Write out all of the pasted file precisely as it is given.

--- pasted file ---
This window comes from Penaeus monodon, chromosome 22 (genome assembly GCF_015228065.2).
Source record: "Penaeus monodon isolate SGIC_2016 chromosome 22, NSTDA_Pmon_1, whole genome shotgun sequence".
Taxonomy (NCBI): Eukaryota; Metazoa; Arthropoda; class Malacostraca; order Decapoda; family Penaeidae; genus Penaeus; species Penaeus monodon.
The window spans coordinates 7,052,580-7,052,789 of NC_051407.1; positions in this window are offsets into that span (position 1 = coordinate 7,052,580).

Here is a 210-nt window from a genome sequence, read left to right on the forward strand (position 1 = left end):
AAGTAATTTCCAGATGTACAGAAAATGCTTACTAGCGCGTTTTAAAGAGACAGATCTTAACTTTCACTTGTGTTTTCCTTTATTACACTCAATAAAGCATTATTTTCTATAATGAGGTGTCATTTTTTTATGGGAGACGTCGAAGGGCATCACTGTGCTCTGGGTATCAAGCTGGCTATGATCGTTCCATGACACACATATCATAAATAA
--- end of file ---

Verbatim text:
This window comes from Penaeus monodon, chromosome 22 (genome assembly GCF_015228065.2).
Source record: "Penaeus monodon isolate SGIC_2016 chromosome 22, NSTDA_Pmon_1, whole genome shotgun sequence".
Taxonomy (NCBI): Eukaryota; Metazoa; Arthropoda; class Malacostraca; order Decapoda; family Penaeidae; genus Penaeus; species Penaeus monodon.
The window spans coordinates 7,052,580-7,052,789 of NC_051407.1; positions in this window are offsets into that span (position 1 = coordinate 7,052,580).

Here is a 210-nt window from a genome sequence, read left to right on the forward strand (position 1 = left end):
AAGTAATTTCCAGATGTACAGAAAATGCTTACTAGCGCGTTTTAAAGAGACAGATCTTAACTTTCACTTGTGTTTTCCTTTATTACACTCAATAAAGCATTATTTTCTATAATGAGGTGTCATTTTTTTATGGGAGACGTCGAAGGGCATCACTGTGCTCTGGGTATCAAGCTGGCTATGATCGTTCCATGACACACATATCATAAATAA